Stakeholders have identified factors hindering the development of the nation’s maritime sector.
Nigeria’s maritime sector has been regarded as the second revenue earner after oil as experts revealed that the sector can generate over N7 trillion annually.
According to them, despite the sector’s huge potential, the country is yet to harness its maritime potentials due to insecurity, inconsistent policies, poor vessel finances scheme, infrastructure deficit among others.
Nigeria’s strategic location in Africa put her at an advantage of becoming the hub of shipping activities. It has an extensive coastline and vast exclusive economic zone with inland waterways and large volume of various commodity, oil and gas exports.
In a chat with LEADERSHIP, President, Shipowners Association of Nigeria (SOAN), Greg Ogbeifun identified infrastructure deficit, regulations and involvement of multiple government agencies in cargo clearance at ports as some of the factors hindering the maximization of Nigeria’s maritime potentials.
“The primary thing to consider is the type of regulations that affect cargoes into our port, the clearing through the ports and evacuation from our port. We have great challenge in area of non-involvement of Nigeria flagged ship in the importation of manufactured goods into our country. The participation of Nigeria flagged ship on import coming into our country is zero, that is a challenge,’’ he said.
He also identified lack of adequate maritime infrastructure as another challenge that has affected growth of the industry. ‘‘Also, the biggest challenge is lack of appropriate infrastructure to evacuate the goods from our ports,’’ said Ogbeifun.
On his part, the Vice- Chairman, Nigeria ports Consultative Council (NPCC); Major Henry Ajetunmobi (rtd) said Nigeria was yet to be called a maritime nation because it was yet to harness its enormous maritime potentials. He said the maritime industry must be harnessed because crude oil that used to be a major revenue earner was dwindling.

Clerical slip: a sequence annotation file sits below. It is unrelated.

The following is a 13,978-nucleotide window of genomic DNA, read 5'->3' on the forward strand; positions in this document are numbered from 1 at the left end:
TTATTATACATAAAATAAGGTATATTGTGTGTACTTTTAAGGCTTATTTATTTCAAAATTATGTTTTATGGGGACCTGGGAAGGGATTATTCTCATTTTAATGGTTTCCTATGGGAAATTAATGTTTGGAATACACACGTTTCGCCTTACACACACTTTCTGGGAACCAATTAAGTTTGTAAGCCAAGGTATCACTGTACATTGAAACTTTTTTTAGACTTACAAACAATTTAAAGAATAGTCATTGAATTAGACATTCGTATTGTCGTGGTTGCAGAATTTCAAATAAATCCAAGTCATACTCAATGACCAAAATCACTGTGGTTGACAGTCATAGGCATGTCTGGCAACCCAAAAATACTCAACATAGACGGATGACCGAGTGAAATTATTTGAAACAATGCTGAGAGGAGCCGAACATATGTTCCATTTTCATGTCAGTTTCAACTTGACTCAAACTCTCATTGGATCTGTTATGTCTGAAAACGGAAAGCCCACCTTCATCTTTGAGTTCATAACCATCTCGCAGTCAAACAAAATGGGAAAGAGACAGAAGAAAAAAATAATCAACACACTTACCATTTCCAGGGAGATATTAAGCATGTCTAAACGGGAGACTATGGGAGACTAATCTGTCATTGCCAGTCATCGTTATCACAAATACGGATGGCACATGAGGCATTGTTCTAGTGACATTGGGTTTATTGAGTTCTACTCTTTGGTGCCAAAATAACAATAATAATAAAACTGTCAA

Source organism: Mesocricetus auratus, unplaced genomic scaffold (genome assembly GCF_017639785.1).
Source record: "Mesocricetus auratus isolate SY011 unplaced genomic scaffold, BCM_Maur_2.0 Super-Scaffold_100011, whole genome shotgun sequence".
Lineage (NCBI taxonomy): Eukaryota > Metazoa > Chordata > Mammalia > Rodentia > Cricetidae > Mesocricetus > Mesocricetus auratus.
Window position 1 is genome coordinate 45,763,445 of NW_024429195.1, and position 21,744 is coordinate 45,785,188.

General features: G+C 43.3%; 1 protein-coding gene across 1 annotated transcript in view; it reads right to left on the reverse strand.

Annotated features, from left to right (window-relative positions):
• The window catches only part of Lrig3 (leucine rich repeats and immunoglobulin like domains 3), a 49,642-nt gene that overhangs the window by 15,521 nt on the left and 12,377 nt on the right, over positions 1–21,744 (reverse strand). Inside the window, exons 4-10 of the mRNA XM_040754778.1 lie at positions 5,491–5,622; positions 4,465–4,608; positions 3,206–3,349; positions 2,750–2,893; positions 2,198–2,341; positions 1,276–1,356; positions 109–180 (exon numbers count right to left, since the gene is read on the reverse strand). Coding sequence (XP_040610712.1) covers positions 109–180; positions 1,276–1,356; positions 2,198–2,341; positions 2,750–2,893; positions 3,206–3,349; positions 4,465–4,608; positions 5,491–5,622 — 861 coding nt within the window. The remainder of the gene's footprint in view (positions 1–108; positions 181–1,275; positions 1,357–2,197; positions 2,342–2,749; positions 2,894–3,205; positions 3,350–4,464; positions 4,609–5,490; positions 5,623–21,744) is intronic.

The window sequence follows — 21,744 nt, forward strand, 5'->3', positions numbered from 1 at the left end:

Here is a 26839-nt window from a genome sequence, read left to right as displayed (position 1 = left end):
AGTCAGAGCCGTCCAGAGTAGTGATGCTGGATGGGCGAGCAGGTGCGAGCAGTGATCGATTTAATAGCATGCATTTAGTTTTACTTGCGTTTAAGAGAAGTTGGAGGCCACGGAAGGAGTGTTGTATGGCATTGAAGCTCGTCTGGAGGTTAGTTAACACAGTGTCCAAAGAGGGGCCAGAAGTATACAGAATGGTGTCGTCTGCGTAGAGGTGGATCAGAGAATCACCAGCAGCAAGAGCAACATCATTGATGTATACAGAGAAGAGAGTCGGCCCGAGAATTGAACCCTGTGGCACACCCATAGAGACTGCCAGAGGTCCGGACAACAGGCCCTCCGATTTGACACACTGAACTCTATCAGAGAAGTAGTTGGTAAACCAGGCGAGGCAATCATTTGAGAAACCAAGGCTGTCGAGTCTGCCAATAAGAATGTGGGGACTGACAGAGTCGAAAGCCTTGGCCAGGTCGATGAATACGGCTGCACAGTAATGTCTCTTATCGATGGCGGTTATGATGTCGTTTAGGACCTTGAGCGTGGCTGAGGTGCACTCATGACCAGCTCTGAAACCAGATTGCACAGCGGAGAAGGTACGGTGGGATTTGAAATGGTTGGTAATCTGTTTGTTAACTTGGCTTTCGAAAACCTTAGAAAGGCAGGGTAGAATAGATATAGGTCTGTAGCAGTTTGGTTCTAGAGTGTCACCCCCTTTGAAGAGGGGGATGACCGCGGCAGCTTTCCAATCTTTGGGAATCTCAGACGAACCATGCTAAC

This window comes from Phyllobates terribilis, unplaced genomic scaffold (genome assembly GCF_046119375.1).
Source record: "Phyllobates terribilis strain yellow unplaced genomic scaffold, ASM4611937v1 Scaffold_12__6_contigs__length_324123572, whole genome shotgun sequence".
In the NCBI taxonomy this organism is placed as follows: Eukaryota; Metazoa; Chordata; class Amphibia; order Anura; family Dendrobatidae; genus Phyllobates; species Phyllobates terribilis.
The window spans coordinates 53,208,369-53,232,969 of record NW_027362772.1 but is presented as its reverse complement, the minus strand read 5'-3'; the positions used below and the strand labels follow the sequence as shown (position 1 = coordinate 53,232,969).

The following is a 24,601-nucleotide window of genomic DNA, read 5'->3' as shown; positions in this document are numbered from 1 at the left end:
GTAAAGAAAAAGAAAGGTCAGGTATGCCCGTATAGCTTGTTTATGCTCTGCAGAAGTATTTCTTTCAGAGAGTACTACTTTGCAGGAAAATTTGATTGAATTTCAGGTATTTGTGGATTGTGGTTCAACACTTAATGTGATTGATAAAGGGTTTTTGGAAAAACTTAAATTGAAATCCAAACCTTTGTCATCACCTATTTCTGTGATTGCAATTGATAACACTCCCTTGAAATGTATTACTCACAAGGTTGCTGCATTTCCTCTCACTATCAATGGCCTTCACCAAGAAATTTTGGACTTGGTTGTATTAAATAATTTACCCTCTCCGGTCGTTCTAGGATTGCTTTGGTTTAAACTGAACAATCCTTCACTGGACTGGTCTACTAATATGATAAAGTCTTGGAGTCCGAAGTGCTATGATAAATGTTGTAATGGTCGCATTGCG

‘‘Crude oil is now a losing game and we need to turn to other sectors and the one sector available from the beginning of time is maritime and we need to dominate and we are yet to take dominion of our maritime area,’’ he said.
Ajetunmobi stated further, “We are a coastal nation doesn’t mean we are a maritime nation. We have a gift of nature but no one can be a very effective maritime player in the maritime arena simply because nature is kind to give it a large coastal area.
“As we are now, no single deep ocean going vessel and we call ourselves maritime nation it’s one thing to have an asset, it another thing to harness the asset and explore them. Look at the abundance of waterway and why did we find it difficult to commute between it. With the population we have, we should dominate African and beyound. Some of the problems we have is how we got it wrong when we have NNSL in the 70s we lost it to simple administrative policies and our ships were hounded around the sold because we owe them.”
The Chairman, Shipowners forum, Mrs Margaret Onyema-Orakwusi also said non availability of fund at a reasonable interest rate for investors and insecurity are some of the reasons why the sector was yet to take its rightful place.
‘‘Also, finance is another challenge. Banks don’t get it that Maritime business is a long term investment and not cash and carry. Your investment running into millions and the banks will want you to pay 20 or 30 percent so you spend the whole of your life working for the banks. The big problem is how to get cheap finance for investment in the sector,” she said.
Orakwusi also said as part of the untapped potentials is allowing big vessels to poach our aquatic resources because we refuse to harness it. ‘‘We have the natural resources because we can boast of a long stretch of sea water and we forget the resources in the water and because we do not harness this resources, big vessels come in to poach the resources this resource are untapped and I am happy that crude is not fetching money for us anymore so that we can harness all these potentials.”